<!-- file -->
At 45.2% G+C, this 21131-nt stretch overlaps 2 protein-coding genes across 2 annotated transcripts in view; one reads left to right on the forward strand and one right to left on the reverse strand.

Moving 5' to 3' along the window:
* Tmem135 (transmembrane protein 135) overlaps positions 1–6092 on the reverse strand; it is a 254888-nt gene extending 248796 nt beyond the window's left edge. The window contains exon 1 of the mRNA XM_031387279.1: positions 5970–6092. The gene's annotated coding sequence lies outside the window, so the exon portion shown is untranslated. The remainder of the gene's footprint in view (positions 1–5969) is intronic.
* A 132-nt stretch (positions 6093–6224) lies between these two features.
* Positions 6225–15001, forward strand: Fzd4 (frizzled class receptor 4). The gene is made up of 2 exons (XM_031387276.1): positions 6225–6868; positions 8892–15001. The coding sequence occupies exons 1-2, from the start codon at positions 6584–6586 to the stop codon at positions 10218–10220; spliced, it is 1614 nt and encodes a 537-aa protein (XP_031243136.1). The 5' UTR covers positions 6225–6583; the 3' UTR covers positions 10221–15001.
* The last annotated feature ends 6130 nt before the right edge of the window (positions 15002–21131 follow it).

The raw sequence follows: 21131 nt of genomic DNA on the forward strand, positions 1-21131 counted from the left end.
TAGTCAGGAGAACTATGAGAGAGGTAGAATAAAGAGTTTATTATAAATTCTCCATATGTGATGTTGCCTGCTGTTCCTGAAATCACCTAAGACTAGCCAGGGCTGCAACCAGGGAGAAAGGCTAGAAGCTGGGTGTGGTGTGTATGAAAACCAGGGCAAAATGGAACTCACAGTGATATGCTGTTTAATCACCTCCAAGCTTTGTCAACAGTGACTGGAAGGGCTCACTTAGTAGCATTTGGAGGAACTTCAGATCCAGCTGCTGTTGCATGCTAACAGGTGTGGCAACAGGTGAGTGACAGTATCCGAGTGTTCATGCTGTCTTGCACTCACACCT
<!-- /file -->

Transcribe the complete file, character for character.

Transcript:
At 45.2% G+C, this 21131-nt stretch overlaps 2 protein-coding genes across 2 annotated transcripts in view; one reads left to right on the forward strand and one right to left on the reverse strand.

Moving 5' to 3' along the window:
* Tmem135 (transmembrane protein 135) overlaps positions 1–6092 on the reverse strand; it is a 254888-nt gene extending 248796 nt beyond the window's left edge. The window contains exon 1 of the mRNA XM_031387279.1: positions 5970–6092. The gene's annotated coding sequence lies outside the window, so the exon portion shown is untranslated. The remainder of the gene's footprint in view (positions 1–5969) is intronic.
* A 132-nt stretch (positions 6093–6224) lies between these two features.
* Positions 6225–15001, forward strand: Fzd4 (frizzled class receptor 4). The gene is made up of 2 exons (XM_031387276.1): positions 6225–6868; positions 8892–15001. The coding sequence occupies exons 1-2, from the start codon at positions 6584–6586 to the stop codon at positions 10218–10220; spliced, it is 1614 nt and encodes a 537-aa protein (XP_031243136.1). The 5' UTR covers positions 6225–6583; the 3' UTR covers positions 10221–15001.
* The last annotated feature ends 6130 nt before the right edge of the window (positions 15002–21131 follow it).

The raw sequence follows: 21131 nt of genomic DNA on the forward strand, positions 1-21131 counted from the left end.
TAGTCAGGAGAACTATGAGAGAGGTAGAATAAAGAGTTTATTATAAATTCTCCATATGTGATGTTGCCTGCTGTTCCTGAAATCACCTAAGACTAGCCAGGGCTGCAACCAGGGAGAAAGGCTAGAAGCTGGGTGTGGTGTGTATGAAAACCAGGGCAAAATGGAACTCACAGTGATATGCTGTTTAATCACCTCCAAGCTTTGTCAACAGTGACTGGAAGGGCTCACTTAGTAGCATTTGGAGGAACTTCAGATCCAGCTGCTGTTGCATGCTAACAGGTGTGGCAACAGGTGAGTGACAGTATCCGAGTGTTCATGCTGTCTTGCACTCACACCT